Anyway, Dr. Alan decides to go back to Haiti because this will never be over until one of them is dead. (Also: he’s worried about Marielle.) He flies back and gets picked up the second he gets off the plane (naturally), but this time it’s by friends, specifically, Lucien (Paul Winfield). Lucien gives him a necklace (off his own neck) to protect Dr. Alan . . . and then promptly keels over, dead.
See, Peytraud has captured Mozart and killed him (wah!) as punishment for making the zombie potion, I think? He catches Mozart’s blood in a bowl and starts drinking it. As he does so, Lucien starts choking on blood. He basically drowns in it and dies. Then, for good measure, a creepy giant scorpion crawls out of his mouth, too.
Lucien seems to know it’s going to happen—I’m assuming that if he kept the necklace on instead of giving it away, he wouldn’t have been killed. His sacrifice, unfortunately, doesn’t go quite as planned. Remember that watch Mozart took from Dr. Alan? Well, now Peytraud has that watch. So, that’s bad. Also, some dude blows zombie powder right in Dr. Alan’s face. That’s pretty bad too. Dr. Alan starts staggering around, trying to get help, and when he realizes what’s happening to him, he tries to tell the townspeople that he doesn’t want to be buried. Then he collapses.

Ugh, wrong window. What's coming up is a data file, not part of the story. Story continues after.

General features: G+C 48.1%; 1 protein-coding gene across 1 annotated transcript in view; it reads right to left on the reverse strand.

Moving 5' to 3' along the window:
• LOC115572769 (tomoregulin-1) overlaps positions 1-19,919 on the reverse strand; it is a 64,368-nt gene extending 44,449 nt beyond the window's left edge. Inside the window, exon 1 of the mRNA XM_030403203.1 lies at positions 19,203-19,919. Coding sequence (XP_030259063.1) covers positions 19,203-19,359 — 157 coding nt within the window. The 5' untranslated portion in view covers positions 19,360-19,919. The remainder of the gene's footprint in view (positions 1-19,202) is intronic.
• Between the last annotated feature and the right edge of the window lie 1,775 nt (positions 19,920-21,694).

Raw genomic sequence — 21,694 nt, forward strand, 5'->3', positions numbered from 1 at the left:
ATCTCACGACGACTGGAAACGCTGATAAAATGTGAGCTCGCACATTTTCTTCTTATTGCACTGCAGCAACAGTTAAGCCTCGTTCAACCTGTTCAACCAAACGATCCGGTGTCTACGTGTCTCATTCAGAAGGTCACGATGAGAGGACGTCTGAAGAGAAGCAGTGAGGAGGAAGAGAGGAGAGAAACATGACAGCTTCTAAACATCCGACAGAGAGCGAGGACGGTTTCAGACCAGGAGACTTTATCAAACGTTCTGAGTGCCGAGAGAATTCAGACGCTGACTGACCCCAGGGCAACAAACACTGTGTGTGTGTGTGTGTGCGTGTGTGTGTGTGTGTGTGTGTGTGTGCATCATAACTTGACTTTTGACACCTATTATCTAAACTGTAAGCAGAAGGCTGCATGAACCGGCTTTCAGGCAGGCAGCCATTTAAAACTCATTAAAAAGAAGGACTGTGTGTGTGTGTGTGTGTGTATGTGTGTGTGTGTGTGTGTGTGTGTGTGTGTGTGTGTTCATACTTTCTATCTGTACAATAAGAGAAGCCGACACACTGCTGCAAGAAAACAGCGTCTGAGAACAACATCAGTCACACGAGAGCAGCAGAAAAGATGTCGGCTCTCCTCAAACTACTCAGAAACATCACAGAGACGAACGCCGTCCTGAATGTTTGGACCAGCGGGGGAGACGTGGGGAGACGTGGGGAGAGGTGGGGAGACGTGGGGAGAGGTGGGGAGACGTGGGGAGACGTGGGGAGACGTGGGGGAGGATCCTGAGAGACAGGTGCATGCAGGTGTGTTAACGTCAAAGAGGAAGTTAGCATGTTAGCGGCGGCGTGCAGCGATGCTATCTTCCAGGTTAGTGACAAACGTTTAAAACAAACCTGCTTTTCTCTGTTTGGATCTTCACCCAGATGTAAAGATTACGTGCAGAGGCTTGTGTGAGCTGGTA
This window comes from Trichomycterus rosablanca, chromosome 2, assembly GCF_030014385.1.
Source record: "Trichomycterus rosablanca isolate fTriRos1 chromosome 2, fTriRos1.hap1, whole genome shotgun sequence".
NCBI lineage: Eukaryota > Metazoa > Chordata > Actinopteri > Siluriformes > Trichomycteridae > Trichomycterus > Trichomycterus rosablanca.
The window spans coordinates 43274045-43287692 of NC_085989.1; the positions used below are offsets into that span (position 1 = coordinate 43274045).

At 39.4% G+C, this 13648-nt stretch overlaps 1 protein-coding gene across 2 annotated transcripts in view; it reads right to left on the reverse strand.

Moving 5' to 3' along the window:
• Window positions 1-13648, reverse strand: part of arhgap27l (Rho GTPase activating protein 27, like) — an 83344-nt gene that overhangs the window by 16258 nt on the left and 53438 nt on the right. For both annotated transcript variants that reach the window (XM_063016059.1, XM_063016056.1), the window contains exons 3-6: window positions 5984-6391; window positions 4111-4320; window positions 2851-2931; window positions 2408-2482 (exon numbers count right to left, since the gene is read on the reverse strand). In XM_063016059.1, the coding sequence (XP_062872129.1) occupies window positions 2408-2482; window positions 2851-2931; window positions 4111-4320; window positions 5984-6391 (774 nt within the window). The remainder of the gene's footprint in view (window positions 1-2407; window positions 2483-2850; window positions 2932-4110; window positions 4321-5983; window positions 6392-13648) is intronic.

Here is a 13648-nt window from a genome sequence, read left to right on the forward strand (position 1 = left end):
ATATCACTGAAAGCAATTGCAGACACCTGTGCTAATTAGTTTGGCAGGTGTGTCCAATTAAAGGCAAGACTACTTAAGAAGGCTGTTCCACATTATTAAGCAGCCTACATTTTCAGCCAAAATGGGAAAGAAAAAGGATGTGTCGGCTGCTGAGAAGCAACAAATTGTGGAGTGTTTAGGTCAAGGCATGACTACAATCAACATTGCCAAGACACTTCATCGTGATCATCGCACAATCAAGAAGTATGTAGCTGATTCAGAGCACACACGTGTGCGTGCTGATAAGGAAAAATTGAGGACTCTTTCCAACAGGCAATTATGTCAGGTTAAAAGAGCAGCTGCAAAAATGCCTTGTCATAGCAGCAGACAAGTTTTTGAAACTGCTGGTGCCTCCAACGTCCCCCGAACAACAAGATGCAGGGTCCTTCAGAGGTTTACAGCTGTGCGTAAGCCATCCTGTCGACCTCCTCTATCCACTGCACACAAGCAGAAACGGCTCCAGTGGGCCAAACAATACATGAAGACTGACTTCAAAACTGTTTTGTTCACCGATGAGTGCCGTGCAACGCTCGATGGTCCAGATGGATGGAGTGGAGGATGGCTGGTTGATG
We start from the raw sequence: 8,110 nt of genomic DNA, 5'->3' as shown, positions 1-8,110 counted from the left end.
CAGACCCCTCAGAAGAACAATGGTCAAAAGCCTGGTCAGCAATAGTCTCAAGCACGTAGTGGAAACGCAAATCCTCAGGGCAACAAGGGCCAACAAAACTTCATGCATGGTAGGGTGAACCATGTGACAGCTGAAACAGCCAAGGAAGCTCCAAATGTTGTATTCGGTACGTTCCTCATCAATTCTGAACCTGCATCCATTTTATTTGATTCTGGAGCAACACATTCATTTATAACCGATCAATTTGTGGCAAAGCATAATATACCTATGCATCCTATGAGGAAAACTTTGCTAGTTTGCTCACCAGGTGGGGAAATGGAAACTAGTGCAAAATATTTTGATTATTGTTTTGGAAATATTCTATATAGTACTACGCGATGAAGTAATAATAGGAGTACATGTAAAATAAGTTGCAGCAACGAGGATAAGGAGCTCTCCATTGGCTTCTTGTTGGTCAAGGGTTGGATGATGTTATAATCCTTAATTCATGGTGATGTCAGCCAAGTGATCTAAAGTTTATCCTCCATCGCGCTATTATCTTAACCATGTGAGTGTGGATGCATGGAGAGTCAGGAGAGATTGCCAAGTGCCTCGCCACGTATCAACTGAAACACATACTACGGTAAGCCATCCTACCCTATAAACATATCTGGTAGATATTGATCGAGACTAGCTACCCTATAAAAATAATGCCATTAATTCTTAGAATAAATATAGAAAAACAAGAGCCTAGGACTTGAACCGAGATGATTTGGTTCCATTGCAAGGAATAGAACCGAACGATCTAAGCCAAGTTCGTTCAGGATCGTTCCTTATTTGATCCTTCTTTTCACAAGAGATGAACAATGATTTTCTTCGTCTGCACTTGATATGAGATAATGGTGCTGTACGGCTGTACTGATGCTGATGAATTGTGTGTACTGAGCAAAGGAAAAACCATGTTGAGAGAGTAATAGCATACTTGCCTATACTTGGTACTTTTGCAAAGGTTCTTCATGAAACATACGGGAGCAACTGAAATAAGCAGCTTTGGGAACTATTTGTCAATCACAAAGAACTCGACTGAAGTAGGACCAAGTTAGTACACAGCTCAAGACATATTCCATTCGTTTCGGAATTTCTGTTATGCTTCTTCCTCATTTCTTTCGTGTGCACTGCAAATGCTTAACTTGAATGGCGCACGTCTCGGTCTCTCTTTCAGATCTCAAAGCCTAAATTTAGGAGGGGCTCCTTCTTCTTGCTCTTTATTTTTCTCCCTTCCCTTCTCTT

Well, the townspeople are useless. Peytraud buries Dr. Alan alive. Furthermore, he throws a big ass tarantula in the coffin with him. You know, just cause being buried alive wasn’t torture enough. The tarantula crawls over Dr. Alan’s face as he watches it, paralyzed, and . . . oh . . . my . . . God. Admittedly, I’m a bit of an arachnophobe, but Jesus. That’s just creepy.
Eventually, Dr. Alan breaks free of his paralysis, but you know, there’s still that whole stuck-in-a-coffin thing. He screams for awhile, as he should. (Well, technically, he shouldn’t—I’m pretty sure that’s a waste of oxygen—but please. You’d be screaming too.) Is all dire for our Super Anthropologist? Well, of course not. Christophe—remember Christophe?—saves him, telling him that he’s alive. Then he disappears again for the rest of the movie. Admittedly, Christophe haunts graveyards, so his presence isn’t so implausible, but . . . you know, last time we saw him, he seemed pretty sure that he was dead and a servant of evil. Now, he’s . . . over that? And gone again? I feel like his character could have been handled a little better.